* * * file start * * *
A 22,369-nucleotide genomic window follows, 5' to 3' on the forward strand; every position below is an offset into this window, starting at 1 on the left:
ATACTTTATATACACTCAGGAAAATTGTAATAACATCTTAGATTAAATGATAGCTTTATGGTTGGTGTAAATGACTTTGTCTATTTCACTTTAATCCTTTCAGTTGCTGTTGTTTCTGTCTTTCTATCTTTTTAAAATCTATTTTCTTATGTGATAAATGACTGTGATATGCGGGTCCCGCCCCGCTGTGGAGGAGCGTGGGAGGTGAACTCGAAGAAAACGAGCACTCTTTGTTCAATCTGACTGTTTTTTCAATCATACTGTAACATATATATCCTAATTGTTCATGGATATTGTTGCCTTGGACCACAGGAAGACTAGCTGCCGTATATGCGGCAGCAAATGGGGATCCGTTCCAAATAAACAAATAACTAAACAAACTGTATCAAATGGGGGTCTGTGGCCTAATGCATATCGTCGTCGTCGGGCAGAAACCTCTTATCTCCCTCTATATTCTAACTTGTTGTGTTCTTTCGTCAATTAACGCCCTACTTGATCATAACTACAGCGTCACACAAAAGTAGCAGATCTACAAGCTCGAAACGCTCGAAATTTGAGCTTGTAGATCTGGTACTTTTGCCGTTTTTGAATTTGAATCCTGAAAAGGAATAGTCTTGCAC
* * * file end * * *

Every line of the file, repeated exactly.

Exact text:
A 22,369-nucleotide genomic window follows, 5' to 3' on the forward strand; every position below is an offset into this window, starting at 1 on the left:
ATACTTTATATACACTCAGGAAAATTGTAATAACATCTTAGATTAAATGATAGCTTTATGGTTGGTGTAAATGACTTTGTCTATTTCACTTTAATCCTTTCAGTTGCTGTTGTTTCTGTCTTTCTATCTTTTTAAAATCTATTTTCTTATGTGATAAATGACTGTGATATGCGGGTCCCGCCCCGCTGTGGAGGAGCGTGGGAGGTGAACTCGAAGAAAACGAGCACTCTTTGTTCAATCTGACTGTTTTTTCAATCATACTGTAACATATATATCCTAATTGTTCATGGATATTGTTGCCTTGGACCACAGGAAGACTAGCTGCCGTATATGCGGCAGCAAATGGGGATCCGTTCCAAATAAACAAATAACTAAACAAACTGTATCAAATGGGGGTCTGTGGCCTAATGCATATCGTCGTCGTCGGGCAGAAACCTCTTATCTCCCTCTATATTCTAACTTGTTGTGTTCTTTCGTCAATTAACGCCCTACTTGATCATAACTACAGCGTCACACAAAAGTAGCAGATCTACAAGCTCGAAACGCTCGAAATTTGAGCTTGTAGATCTGGTACTTTTGCCGTTTTTGAATTTGAATCCTGAAAAGGAATAGTCTTGCAC